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Tension at BOE meeting

By MICHELLE FIRESTONE

Chronicle Staff Writer

WILLIMANTIC — Windham Board of Education Acting Chairman Murphy Sewall called police Wednesday after declaring a resident “out of order” during the school board meeting.

The tension erupted when Sewall felt Israel Torres, a parent in the district, was being disruptive.

Torres was angry regarding his child’s enrollment status at the Charles H. Barrows STEM Academy in Windham.

“I’m asking you to leave the room,” Sewall told Torres, a parent who was speaking during the public comment portion of the meeting at Windham High School.

Initially, Torres refused to leave the room.

That prompted Sewall to call Willimantic Police and request they remove Torres from the room.

“You don’t care,” Torres said to Sewall.

He said he would always “fight” for his child.

When police arrived at the meeting, Torres had already left the room.

Police said they spoke with Torres, however.

Willimantic Police Chief Roberto Rosado could not be reached for comment this morning.

Police officers requested to speak with a member of the board in the hallway, and Sewall spoke with them briefly.

Torres, a parent in the district, said he was at the meeting to “discuss a mistake that was made about my son.”

He and his wife, Joselyn Acosta-Torres, a tutor at North Windham School, claim they were initially notified their child was selected for Barrows, a popular interdistrict magnet school for science, technology, engineering and math.

Later, however, they were notified that he was not selected.

Garcia said an unofficial list of students was posted online after the Barrows lottery by mistake, but that mistake was later corrected.

The tension at the board of education meeting was related to the district’s staff preference policy.

The district has a staff preference policy whereby employees in the district can use “staff preference” to improve their child’s chance of getting enrolled in Barrows or programs such as Compañeros, the district’s dual language program.

According to the policy, a staff member whose child is not selected through staff preference for Barrows will be entered into the general lottery.

In a May 4 letter from Acosta-Torres and Torres to Garcia, they indicated they had been looking to use the staff preference to apply for a seat at Barrows for their son.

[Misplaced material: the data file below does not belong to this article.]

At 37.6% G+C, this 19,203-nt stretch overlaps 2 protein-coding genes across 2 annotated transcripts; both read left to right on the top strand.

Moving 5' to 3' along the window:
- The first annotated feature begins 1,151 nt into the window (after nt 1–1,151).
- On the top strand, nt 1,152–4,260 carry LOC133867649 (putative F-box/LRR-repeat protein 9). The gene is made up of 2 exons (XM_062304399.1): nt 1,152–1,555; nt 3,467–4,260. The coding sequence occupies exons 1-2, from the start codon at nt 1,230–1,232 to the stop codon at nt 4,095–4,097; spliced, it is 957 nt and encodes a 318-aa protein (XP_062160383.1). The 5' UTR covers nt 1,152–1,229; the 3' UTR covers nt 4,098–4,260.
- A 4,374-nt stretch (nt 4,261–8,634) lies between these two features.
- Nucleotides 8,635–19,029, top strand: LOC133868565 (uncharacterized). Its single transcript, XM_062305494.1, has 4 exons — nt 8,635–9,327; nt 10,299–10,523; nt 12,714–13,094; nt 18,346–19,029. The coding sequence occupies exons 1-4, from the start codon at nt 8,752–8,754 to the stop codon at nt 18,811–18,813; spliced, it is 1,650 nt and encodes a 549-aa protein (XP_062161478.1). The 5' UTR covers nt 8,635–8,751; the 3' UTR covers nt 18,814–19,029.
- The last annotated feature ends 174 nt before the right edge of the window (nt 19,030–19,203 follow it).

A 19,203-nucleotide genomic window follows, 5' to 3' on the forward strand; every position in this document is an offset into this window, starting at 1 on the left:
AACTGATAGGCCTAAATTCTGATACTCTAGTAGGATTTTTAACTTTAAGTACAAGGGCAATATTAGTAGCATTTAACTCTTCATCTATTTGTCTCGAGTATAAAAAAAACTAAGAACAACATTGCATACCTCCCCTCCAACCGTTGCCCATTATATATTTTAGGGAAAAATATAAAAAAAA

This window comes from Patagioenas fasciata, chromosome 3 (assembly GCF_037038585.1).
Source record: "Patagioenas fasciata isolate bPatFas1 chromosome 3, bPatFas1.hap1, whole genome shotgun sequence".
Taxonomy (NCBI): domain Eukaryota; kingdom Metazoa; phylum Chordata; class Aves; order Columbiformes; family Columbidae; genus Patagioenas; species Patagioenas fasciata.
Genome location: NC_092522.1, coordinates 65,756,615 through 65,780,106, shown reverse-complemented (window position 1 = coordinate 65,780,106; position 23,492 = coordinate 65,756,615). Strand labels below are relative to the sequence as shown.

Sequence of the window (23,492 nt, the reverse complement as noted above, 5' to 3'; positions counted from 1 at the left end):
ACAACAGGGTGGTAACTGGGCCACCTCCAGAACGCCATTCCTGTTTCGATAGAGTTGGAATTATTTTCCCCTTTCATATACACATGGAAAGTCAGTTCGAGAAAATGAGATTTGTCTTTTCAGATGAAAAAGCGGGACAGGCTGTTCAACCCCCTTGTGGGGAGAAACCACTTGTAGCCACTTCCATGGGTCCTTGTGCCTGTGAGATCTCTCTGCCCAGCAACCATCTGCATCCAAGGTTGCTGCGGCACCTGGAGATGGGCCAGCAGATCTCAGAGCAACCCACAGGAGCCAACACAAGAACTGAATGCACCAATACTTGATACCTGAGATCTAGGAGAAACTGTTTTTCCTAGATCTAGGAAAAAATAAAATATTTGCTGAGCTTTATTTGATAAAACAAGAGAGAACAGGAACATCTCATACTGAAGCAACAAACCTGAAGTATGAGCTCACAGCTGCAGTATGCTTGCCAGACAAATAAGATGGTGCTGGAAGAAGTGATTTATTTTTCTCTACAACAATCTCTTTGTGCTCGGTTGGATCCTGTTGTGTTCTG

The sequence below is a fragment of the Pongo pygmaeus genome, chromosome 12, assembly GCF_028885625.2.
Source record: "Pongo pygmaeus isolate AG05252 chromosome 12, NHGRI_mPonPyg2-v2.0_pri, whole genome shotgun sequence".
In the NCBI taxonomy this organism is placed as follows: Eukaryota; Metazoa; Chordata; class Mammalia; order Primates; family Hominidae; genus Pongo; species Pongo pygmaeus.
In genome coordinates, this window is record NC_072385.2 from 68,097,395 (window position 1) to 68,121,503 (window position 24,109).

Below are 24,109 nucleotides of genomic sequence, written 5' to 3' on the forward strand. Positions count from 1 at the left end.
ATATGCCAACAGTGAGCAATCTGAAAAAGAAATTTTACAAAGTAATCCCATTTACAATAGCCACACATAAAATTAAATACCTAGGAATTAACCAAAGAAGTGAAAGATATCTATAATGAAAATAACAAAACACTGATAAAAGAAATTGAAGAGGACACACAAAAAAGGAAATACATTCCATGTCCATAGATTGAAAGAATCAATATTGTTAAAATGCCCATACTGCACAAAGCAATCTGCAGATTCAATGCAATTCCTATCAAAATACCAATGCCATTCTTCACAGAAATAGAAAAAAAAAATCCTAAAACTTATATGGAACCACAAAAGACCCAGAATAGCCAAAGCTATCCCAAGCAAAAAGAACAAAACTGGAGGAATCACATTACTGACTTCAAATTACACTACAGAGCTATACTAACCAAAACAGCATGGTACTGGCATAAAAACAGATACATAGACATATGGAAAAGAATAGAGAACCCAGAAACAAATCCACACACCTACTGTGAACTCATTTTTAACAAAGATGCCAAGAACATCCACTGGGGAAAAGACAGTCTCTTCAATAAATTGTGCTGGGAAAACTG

Acosta-Torres and Torres indicated in the letter they wished to remove their son from Compañeros and enroll him at Barrows, feeling Compañeros would not meet their son’s needs.

School officials, however, said the staff preference could be used for only one program and had already been used by Acosta-Torres for Compañeros.

“The board can change that policy if they want, but employees cannot use that preference over and over,” Windham Superintendent of Schools Patricia Garcia said during the meeting.

She said all employees in the district were informed of the staff preference policy.

Torres claims Garcia did not communicate with him and his wife to address their concerns, though she had said she would.

He said Garcia “tried to sweep my wife and I like a piece of trash” and hoped they would “go away.”

Sewall interjected, saying Torres could speak about policy, but could not “attack a person.”

At one point during the meeting, Torres referred to Garcia by her first name, “Patricia,” and Garcia got offended and asked him to refer to her as “Dr. Garcia.”

School officials have informed Acosta-Torres she should file a grievance with her union regarding her concerns about the situation.

“You pushed me away saying this is a union issue and it’s clearly not,” said Torres. “I’m tired of people being sneaky and trying to hide stuff from us.”

Acosta-Torres said a union official told her she did not have a valid argument for a grievance.

Sewall said it is only within the board’s authority to address the matter if Acosta-Torres did file a grievance.

He told Torres the school board is trying to “protect your rights” and the alternative to filing a grievance was for Acosta-Torres and Torres to hire an attorney.

“Don’t make it sound like you are looking out for me, because you aren’t,” said Torres.

 

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